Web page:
Martin County, NCGenWeb

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Yankees in Martin County (1862)

The following article appeared in the November 24th, 1862 issue of the Carolina Observer. It was originally published in the Richmond Examiner, November 18th, 1862. Submitted by Lorraine Blount Peckham.


We have some interesting accounts of the recent Yankee demonstrations in North Carolina. The forces of the enemy, numbering about 7,000 men, under the command of Major Gen’l FOSTER, made a raid on Martin county last week. The destruction done by the enemy is said to be frightful. The county from one end to another is one complete scene of desolation and ruin. The Yankee army left Washington on Sunday the 2d inst, on its march for Williamston, and arrived at Rawl’s Mill at sundown, where it was engaged by the 26th N.C. Regiment, which boldly contested its advance, but which was forced to give way on account of the great inferiority in numbers. The enemy was temporarily delayed at the mill by the burning of a bridge, which they repaired during the night, and on Monday morning came into Williamston. It is impossible to give a full description of the various acts of outrages committed by them.

Not a single house was respected – it matters not whether the owner was in or absent. Doors were broken open and houses entered by the soldiers, who took everything they saw, and what they were unable to carry away, they broke and destroyed. Furniture of every description was committed to the flames, and the citizens who dared to remonstrate with them were threatened; cursed and buffeted about by the Yankee villains. Cattle, hogs and poultry were shot down, and in many instances left untouched. Our informant saw as many as fifty head of stock of all kinds lying dead about the streets.

The enemy left town on the evening of the same day on its march up the country. They stopped for the night at F.H. WARD’s mill. Mr. WARD was completely stripped of everything – they not even leaving him enough for breakfast. While on the sick bed his wife was in his presence search and robbed of $500. On Tuesday the band of thieves went into Hamilton, where they enacted the same scenes. A citizen, Bennett L. BAKER, was without cause shot and instantly killed by one of the New York calvary. They were, as is usual with them, accompanied with their boats; which went up the Roanoke river. The army went about fifteen miles above Hamilton, when for some cause it suddenly turned and marched back, taking with some slight deviation in quest of plunder, the same route it had come. The town of Hamilton was set on fire and as many as fifteen houses laid in ashes. On the next Friday a marauding party very unexpectedly made its appearance in Williamston again. No one had any intelligence of its approach from the fact it arrested and kept every citizen it could on its route. During the time the Yankees encamped at Williamston everything which they left unharmed when last there was demolished. Every house in town was occupied and defaced. Several fine residences , among which was Judge BIGGS’ were actually used as horse stables. Iron safes were broken open, and in the presence of their owners rifled of their content. Several citizens were seized and robbed of the money on their persons. Our informant states that not less than eight hundred slaves and the same number of horses have been taken from the county of Martin alone.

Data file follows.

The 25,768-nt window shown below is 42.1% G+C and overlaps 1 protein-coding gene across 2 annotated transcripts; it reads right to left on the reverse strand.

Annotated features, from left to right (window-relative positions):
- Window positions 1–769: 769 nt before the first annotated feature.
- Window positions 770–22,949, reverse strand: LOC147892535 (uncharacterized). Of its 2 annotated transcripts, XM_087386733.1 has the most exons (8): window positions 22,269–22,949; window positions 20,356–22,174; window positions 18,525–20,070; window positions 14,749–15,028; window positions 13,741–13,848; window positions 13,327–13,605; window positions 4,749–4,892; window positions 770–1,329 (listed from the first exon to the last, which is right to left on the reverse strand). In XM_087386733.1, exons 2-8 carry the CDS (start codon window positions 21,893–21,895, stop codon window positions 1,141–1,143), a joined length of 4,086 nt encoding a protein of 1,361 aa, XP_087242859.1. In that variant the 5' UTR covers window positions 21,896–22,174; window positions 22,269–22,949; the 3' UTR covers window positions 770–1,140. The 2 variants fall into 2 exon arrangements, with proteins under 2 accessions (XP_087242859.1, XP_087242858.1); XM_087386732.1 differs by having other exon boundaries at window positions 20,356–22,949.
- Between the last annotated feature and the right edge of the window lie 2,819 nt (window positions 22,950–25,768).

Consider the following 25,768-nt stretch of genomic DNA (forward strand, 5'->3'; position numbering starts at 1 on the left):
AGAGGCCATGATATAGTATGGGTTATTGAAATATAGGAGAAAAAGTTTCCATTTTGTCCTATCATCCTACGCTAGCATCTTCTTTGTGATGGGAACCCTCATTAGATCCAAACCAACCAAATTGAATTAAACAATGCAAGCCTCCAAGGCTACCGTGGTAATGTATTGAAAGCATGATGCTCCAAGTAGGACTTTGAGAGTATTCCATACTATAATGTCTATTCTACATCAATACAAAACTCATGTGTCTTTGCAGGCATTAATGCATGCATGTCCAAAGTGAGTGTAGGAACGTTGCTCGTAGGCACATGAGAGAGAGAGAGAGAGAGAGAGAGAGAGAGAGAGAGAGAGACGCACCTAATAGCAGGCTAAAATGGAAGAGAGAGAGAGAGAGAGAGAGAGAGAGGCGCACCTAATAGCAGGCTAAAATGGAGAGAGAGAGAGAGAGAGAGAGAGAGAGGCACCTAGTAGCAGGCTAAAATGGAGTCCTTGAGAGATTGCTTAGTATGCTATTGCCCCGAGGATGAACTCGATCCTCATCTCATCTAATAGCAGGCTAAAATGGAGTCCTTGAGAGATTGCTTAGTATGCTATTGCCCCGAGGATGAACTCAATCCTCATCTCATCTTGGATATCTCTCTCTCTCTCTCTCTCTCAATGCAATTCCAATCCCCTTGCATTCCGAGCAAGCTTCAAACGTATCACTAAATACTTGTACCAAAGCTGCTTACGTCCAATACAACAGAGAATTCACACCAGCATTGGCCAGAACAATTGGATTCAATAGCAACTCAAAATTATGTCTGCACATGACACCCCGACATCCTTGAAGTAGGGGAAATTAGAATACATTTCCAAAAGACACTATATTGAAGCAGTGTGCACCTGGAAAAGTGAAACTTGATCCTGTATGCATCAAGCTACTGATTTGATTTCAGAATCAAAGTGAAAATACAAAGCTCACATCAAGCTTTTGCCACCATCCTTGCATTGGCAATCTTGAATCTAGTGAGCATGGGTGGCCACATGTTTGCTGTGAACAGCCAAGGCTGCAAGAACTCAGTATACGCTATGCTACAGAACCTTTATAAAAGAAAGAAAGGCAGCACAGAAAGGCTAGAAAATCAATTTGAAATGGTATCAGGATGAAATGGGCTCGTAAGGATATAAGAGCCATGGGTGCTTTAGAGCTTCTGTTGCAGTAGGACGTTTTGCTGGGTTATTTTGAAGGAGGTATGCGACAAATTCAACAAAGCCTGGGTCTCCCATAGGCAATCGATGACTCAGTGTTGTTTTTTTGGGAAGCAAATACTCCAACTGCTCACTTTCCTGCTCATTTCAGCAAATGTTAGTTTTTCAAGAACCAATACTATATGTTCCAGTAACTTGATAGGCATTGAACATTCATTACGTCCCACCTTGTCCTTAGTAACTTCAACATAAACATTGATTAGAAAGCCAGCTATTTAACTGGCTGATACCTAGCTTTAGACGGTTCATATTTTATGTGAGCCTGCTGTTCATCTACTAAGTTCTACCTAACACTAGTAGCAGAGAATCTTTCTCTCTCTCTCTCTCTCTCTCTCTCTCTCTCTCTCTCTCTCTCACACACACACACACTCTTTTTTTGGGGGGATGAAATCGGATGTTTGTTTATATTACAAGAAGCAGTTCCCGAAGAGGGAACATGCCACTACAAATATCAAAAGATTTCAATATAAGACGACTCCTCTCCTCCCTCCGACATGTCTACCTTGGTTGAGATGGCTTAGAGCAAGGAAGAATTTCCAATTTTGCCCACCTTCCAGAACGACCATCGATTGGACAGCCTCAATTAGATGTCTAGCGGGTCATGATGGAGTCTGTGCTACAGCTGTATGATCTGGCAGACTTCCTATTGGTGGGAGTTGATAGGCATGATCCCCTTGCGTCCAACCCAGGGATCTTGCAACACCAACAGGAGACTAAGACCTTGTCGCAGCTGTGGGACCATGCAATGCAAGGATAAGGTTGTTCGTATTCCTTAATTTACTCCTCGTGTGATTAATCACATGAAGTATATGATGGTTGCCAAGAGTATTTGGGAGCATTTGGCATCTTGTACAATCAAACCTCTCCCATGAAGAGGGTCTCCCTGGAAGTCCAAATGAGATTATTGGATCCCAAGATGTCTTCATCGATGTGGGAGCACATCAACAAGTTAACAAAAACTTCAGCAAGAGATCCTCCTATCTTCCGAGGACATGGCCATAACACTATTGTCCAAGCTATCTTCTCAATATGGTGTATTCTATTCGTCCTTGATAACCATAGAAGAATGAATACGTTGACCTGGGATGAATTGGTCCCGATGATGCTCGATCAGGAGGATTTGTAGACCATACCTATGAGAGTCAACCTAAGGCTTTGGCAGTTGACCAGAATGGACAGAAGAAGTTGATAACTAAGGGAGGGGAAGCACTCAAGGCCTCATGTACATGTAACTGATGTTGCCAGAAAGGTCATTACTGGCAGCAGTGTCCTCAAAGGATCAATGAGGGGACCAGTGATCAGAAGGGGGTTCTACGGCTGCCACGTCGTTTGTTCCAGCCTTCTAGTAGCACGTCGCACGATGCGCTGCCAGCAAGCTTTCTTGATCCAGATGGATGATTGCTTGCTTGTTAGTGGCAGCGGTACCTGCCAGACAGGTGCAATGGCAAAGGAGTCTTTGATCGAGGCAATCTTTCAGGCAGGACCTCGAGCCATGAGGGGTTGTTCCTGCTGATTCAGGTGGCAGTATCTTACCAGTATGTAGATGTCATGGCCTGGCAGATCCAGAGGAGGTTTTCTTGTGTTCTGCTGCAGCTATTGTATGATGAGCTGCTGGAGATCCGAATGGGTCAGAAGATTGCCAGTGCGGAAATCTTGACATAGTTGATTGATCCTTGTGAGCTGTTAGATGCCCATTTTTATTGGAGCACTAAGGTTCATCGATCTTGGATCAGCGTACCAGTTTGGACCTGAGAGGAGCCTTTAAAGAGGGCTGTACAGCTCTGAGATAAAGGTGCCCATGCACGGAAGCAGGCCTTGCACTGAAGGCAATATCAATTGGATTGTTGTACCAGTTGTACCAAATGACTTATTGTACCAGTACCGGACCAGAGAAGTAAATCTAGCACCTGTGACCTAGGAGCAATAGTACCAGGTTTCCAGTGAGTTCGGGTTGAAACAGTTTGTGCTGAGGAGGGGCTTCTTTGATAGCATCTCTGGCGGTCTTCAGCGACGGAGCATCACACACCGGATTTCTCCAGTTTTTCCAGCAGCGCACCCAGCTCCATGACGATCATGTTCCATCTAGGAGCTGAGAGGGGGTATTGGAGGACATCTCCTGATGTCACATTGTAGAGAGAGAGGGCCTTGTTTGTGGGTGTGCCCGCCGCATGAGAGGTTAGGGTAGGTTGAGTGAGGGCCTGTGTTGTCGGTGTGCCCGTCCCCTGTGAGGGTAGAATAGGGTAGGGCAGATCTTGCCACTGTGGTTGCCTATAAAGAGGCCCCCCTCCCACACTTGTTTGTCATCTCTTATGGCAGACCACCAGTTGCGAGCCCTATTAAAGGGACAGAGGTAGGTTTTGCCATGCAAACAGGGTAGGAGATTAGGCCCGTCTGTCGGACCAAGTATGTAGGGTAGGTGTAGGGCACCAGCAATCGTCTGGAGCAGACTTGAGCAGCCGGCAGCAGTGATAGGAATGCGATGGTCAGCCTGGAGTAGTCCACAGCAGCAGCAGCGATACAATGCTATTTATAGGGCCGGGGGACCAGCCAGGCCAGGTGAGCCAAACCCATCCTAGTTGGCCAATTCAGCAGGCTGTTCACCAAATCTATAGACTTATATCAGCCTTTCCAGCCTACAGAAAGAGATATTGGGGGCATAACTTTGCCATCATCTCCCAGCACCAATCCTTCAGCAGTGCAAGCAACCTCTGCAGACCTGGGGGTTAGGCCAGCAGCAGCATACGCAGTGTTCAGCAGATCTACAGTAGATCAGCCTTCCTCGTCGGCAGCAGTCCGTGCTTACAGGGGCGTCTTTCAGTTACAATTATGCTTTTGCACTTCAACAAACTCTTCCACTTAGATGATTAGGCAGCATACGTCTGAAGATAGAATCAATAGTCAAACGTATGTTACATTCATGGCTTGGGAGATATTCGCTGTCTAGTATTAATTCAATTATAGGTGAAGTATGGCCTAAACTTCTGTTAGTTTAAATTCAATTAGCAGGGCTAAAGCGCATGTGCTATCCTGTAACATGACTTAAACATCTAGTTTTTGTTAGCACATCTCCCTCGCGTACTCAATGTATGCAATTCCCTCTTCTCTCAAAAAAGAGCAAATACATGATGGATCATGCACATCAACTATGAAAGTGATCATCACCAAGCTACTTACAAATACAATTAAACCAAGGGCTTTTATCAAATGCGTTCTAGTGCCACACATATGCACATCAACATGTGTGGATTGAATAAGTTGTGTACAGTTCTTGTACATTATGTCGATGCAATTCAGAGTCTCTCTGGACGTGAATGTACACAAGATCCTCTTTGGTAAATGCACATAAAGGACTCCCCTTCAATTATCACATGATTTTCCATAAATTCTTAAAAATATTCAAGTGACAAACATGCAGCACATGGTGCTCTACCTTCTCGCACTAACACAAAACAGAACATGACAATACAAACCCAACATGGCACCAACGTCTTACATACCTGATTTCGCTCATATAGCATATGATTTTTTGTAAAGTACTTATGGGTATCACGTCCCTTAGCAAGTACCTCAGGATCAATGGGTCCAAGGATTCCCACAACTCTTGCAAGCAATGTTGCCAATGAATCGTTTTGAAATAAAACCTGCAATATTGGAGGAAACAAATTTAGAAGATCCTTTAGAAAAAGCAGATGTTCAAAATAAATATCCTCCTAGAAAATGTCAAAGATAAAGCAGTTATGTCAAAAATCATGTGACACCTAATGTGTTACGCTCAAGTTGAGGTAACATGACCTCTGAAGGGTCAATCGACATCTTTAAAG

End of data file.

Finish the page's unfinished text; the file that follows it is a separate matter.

On Sunday morning Williamston was fired and no effort made to arrest the flames until several houses were burnt. It appears, indeed, that everything that the most savage nature could suggest was done by the enemy. No attempt was made by their officers, from Gen. FOSTER down, to prevent the destruction of property. On the contrary, they connived at it, and some of the privates did not hesitate to say that they were instructed to do as they had done. It appears that FOSTER is in every respect the equal of Butler or Pope for inhumanity. He is represented as a type of the Yankee monster. The gentleman who has given us the many items of information noted above, says that two ladies at Williamston went to him to beseech protection from his soldier, and were rudely and arrogantly ordered from his presence.

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Marriage: HARRISON, A.L. and Hattie LAWRENCE (1898)

On Wednesday morning, Dec. 21st, 1898, at 8 o’clock at the home of the brides father, in Hamilton, N.C., Mr. A.L. HARRISON and Miss Hattie LAWRENCE were united in the holy bonds of matrimony. 

The attendants were: Miss Modie HARRISON, of Plymouth, with S.O. LYNN, of Suffolk, Va., Miss Alma HOUSE, of Greensboro, with B.N. ALLBROOK, of Scotland Neck; Miss Annie LONG, of Hamilton, with Gordon HOUSE, of Hobgood; Miss Adelia SKITTLETHARPE, of Hamilton.  The wedding march was artistically rendered by Miss Mary BAKER

After the ceremony, which was preformed by the brides father, Elder M.T. LAWRENCE, the bridal party left for the home of the grooms mother, Mrs. Emma HARRISON, near Plymouth, where a reception was held. 

Source: Roanoke Beacon, 30 Dec 1898, pg. 2.

 

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Armstead/Baker Marriage

The Star newspaper of Raleigh, NC – 4 Feb 1820

Married  - In Martin County, on Thursday last, Mr. William Armestead, to Miss Mary E.E. Baker, daughter of Dr. S.J. Baker. In the same county, Dr. William Henderson of Waynesborough, to Miss Mary Ann Slade, daughter of Gen. J. Slade.

Source: GenealogyBank.com